France’s opposition

During the European Council’s decision, France voted against the bilateral trade talks with the US whereas Belgium abstained. Notwithstanding, the decision was approved as only a qualified majority of EU members was needed. The decision of Donald Trump to withdraw from the Paris accord is once more becoming the excuse for disagreements between the two countries.

However, French Finance Minister Bruno Le Maire focusing on the economic impact of a possible EU-US trade war told CNBC that: “We have to avoid a trade war. We’re facing a slowdown both at the global level and the European level and the reason why there is such an economic slowdown is that there are trade tensions all over the world… There are trade tensions between the U.S. and China. We should not add trade tensions between the U.S. and the EU, it will be a political mistake and an economic mistake too.”

Economic boost through tariffs’ elimination

Both IMF world economic outlook report and EC’s analysis show that the EU and US economies will increase their gains in case they choose to remove tariffs. First of all, the EC’s report indicates that EU exports to the U.S. will increase by 8% (€27 billion gain) and US exports to the EU by 9% (€26 billion gain) until 2033 should both agree to eliminate tariffs.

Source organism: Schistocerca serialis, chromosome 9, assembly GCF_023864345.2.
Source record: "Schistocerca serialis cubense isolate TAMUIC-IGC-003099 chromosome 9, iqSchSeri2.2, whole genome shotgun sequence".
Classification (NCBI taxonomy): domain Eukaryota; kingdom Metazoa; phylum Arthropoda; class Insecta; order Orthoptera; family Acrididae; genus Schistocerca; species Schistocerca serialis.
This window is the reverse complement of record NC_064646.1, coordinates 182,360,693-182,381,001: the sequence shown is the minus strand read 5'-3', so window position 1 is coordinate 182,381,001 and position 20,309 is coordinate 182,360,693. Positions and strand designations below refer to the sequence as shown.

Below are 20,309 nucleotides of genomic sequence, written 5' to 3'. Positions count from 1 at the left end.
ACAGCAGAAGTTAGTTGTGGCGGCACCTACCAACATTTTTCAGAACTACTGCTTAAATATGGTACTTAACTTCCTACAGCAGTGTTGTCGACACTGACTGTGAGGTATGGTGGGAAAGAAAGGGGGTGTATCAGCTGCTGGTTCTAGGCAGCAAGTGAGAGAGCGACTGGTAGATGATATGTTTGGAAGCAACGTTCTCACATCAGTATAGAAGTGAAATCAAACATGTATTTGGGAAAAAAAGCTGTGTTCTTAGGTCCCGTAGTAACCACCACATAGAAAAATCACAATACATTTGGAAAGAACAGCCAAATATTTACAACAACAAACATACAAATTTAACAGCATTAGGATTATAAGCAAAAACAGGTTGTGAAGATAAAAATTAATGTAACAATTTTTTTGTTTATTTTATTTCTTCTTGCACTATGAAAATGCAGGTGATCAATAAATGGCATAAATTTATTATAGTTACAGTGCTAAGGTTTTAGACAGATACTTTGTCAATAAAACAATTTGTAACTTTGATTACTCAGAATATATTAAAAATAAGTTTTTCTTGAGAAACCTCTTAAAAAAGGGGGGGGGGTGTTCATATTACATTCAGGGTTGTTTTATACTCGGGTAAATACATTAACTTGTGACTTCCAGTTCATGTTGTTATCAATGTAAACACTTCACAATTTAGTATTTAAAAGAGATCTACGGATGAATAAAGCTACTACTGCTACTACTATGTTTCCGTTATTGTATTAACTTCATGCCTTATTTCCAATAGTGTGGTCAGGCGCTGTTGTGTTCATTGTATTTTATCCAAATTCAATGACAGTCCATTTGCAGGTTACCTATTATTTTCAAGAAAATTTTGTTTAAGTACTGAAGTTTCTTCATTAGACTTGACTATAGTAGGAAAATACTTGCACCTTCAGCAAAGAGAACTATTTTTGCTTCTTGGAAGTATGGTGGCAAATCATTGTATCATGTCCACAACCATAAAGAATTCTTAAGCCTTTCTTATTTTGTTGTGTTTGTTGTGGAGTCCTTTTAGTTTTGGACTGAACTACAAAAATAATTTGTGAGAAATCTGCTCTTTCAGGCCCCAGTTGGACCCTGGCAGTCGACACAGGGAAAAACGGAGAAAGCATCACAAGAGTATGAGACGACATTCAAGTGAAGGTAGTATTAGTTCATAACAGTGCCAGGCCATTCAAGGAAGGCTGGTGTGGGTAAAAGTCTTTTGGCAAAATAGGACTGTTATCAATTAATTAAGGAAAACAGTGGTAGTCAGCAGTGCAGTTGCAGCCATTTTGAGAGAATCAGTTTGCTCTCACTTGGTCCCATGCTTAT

Furthermore, the IMF published its economic outlook in April which revealed that competition improves and leads to stronger productivity when tariffs drop. On the other hand, tariff wars create negative spillovers not only to the involved economies but also to the global economy with imminent effects to output, employment and productivity.

Trump’s controversial policies

The US President and his Make America Great Again (MAGA) administration have caused economic agressive turbulences to the global economy. The tariffs imposed to China, the EU and other major trading partners have flirted with the scenario of full size trade wars. Hence, it seems quite unclear whether Donald Trump will put such policies behind and sit on the negotiating table with the Old Continent in order to come to a win-win agreement instead of a a lose-lose one.